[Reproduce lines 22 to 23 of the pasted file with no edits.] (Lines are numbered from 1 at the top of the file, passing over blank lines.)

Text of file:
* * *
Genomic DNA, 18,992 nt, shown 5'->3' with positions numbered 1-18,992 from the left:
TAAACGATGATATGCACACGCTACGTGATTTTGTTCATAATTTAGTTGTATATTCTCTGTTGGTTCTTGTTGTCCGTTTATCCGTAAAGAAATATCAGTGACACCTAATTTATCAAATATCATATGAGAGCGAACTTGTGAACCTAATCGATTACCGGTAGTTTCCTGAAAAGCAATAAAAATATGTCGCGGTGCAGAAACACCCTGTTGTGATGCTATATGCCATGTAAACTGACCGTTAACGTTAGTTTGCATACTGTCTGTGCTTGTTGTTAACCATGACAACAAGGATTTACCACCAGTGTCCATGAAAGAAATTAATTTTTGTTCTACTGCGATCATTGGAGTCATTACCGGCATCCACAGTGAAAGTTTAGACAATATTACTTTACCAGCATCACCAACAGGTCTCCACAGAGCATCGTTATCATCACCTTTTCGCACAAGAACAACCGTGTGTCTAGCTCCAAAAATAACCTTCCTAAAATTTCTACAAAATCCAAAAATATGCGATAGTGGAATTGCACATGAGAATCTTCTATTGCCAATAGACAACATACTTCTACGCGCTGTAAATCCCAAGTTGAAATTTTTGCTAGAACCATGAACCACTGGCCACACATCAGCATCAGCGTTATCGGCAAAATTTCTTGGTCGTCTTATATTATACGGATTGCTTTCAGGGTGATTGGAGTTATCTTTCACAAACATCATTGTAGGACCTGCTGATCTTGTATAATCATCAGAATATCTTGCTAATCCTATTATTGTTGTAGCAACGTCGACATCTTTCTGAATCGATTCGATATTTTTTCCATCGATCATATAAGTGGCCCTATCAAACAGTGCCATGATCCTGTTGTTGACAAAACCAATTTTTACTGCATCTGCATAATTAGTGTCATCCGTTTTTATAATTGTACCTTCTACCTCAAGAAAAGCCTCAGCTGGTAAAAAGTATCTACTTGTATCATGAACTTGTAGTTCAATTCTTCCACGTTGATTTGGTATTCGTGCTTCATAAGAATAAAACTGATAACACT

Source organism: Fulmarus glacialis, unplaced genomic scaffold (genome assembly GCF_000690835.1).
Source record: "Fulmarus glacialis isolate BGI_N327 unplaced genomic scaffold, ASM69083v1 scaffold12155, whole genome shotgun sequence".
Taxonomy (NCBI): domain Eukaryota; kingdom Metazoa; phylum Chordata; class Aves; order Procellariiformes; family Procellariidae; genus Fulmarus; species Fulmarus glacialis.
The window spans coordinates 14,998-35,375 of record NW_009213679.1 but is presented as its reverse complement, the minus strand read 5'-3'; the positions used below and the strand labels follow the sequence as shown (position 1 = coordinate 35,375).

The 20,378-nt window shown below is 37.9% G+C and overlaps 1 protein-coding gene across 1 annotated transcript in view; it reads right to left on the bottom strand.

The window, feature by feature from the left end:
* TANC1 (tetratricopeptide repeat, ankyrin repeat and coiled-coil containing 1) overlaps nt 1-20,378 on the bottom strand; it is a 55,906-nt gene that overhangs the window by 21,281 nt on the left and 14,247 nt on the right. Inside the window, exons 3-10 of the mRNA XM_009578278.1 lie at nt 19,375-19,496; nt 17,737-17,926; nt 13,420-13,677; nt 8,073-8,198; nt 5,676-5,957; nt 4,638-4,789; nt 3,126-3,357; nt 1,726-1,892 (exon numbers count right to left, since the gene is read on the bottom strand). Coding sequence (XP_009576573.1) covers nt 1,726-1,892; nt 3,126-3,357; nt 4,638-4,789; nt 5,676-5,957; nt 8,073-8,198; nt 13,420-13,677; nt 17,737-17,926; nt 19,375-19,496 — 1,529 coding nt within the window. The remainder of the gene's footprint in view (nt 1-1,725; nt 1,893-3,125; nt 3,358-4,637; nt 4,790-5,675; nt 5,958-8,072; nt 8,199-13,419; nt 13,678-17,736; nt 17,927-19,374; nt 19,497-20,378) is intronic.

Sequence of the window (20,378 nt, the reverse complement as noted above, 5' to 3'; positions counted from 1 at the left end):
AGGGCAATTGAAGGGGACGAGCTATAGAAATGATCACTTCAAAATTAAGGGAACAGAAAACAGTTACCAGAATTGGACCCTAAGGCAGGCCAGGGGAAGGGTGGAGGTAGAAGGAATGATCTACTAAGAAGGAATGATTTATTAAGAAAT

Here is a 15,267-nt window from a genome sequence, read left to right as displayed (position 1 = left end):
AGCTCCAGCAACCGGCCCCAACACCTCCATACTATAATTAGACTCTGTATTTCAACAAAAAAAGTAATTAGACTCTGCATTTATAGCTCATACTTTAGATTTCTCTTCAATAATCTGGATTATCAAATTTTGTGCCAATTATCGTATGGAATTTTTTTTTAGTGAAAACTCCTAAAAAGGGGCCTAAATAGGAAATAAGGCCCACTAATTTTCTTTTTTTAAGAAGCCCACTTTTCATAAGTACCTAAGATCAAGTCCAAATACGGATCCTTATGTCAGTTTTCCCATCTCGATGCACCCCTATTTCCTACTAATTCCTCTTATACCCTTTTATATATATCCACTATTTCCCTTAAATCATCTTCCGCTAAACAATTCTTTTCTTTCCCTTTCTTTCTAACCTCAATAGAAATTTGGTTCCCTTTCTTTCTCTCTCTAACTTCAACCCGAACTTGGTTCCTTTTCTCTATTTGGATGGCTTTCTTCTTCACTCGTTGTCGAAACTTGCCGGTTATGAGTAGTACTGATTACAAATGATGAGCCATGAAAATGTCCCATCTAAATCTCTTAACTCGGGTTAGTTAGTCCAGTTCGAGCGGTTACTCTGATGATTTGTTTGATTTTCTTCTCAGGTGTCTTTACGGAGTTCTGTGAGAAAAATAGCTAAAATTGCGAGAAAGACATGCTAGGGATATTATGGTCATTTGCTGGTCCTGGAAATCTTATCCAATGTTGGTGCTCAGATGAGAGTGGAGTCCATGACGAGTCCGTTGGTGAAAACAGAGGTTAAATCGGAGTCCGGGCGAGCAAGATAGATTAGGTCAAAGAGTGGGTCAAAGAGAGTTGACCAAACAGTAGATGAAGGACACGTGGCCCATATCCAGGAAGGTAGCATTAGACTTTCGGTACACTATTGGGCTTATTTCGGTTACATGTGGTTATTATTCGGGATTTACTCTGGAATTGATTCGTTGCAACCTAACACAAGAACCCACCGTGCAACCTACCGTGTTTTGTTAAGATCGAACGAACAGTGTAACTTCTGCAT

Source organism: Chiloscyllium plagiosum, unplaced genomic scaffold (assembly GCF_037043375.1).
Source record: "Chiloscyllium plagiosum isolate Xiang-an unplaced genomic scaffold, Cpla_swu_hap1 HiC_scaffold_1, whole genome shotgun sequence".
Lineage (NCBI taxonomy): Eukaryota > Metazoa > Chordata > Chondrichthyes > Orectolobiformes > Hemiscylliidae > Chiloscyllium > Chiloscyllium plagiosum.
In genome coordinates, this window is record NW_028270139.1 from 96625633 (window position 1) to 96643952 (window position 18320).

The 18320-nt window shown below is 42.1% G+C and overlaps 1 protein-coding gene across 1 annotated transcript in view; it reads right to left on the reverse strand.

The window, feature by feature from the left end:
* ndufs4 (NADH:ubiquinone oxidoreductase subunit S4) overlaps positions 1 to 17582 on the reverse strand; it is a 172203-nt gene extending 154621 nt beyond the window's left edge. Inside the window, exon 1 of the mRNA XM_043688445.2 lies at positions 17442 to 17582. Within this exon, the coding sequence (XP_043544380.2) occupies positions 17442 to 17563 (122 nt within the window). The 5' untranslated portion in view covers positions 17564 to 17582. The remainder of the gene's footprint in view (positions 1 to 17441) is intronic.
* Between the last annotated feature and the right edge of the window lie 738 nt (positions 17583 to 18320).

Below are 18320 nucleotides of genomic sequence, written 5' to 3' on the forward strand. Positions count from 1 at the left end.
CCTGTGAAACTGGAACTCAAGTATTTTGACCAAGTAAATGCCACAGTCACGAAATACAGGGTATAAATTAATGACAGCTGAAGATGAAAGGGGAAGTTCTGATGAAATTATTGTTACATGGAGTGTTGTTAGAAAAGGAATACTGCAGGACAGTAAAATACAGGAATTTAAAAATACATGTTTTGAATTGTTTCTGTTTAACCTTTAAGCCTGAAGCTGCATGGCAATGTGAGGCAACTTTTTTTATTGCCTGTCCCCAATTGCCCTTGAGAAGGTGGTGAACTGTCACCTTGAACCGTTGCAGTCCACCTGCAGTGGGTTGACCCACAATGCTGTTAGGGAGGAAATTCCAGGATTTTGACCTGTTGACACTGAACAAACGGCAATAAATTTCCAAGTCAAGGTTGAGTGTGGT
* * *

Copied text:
Below are 18320 nucleotides of genomic sequence, written 5' to 3' on the forward strand. Positions count from 1 at the left end.
CCTGTGAAACTGGAACTCAAGTATTTTGACCAAGTAAATGCCACAGTCACGAAATACAGGGTATAAATTAATGACAGCTGAAGATGAAAGGGGAAGTTCTGATGAAATTATTGTTACATGGAGTGTTGTTAGAAAAGGAATACTGCAGGACAGTAAAATACAGGAATTTAAAAATACATGTTTTGAATTGTTTCTGTTTAACCTTTAAGCCTGAAGCTGCATGGCAATGTGAGGCAACTTTTTTTATTGCCTGTCCCCAATTGCCCTTGAGAAGGTGGTGAACTGTCACCTTGAACCGTTGCAGTCCACCTGCAGTGGGTTGACCCACAATGCTGTTAGGGAGGAAATTCCAGGATTTTGACCTGTTGACACTGAACAAACGGCAATAAATTTCCAAGTCAAGGTTGAGTGTGGT